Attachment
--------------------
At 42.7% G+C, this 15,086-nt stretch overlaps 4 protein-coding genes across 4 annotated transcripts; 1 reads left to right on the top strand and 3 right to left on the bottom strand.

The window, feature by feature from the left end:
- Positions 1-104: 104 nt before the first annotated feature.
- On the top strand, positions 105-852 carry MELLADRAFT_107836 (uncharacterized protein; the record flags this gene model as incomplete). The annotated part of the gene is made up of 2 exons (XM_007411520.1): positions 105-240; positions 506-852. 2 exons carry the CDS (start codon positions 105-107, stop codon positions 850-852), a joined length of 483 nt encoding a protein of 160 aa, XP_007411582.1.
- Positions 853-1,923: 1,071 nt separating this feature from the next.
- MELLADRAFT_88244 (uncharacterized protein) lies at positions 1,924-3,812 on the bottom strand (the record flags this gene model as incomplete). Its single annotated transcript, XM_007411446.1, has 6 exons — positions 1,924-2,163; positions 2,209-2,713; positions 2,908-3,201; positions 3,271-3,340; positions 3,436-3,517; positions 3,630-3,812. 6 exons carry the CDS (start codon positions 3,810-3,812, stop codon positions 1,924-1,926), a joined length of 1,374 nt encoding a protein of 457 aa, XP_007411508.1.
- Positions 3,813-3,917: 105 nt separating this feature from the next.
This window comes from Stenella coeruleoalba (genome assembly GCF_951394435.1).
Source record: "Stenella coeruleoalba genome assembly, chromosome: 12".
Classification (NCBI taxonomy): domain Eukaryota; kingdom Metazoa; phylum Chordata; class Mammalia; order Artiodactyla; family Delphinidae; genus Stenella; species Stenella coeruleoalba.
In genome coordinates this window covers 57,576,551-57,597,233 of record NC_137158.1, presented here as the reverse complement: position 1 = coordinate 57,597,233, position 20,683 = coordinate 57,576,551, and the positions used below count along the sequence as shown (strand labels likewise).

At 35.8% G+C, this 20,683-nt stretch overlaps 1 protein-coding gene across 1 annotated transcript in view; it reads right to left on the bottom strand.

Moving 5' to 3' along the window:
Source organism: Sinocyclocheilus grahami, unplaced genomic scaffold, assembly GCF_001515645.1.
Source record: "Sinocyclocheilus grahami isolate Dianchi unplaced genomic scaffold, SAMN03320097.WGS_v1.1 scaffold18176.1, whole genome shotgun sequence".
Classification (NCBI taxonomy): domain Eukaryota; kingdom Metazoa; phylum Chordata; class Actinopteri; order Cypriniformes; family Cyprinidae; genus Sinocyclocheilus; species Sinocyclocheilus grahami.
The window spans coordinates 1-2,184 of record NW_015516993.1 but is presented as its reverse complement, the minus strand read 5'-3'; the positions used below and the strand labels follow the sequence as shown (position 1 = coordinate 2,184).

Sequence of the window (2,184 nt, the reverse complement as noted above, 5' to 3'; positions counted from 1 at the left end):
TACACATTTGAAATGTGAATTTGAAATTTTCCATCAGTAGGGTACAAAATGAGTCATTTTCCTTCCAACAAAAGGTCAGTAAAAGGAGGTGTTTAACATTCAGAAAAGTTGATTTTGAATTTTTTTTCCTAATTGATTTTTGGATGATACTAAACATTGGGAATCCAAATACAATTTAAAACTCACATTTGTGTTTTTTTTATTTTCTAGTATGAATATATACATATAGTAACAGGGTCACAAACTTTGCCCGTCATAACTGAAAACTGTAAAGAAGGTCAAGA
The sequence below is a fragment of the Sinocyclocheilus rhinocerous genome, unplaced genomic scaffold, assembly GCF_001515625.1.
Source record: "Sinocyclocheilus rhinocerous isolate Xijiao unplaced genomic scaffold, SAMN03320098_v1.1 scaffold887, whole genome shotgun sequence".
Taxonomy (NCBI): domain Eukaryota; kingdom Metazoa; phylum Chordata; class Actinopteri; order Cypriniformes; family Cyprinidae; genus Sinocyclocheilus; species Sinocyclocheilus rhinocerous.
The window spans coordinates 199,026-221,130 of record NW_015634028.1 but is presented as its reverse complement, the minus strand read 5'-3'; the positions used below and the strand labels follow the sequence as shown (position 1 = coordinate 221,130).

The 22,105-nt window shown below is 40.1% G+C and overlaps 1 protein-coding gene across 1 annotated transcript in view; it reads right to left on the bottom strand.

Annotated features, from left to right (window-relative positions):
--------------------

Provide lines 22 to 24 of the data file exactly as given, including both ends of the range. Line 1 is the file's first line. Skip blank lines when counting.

Taxonomy (NCBI): domain Eukaryota; kingdom Metazoa; phylum Chordata; class Actinopteri; order Cypriniformes; family Cyprinidae; genus Sinocyclocheilus; species Sinocyclocheilus rhinocerous.
The window spans coordinates 199,026-221,130 of record NW_015634028.1 but is presented as its reverse complement, the minus strand read 5'-3'; the positions used below and the strand labels follow the sequence as shown (position 1 = coordinate 221,130).

The 22,105-nt window shown below is 40.1% G+C and overlaps 1 protein-coding gene across 1 annotated transcript in view; it reads right to left on the bottom strand.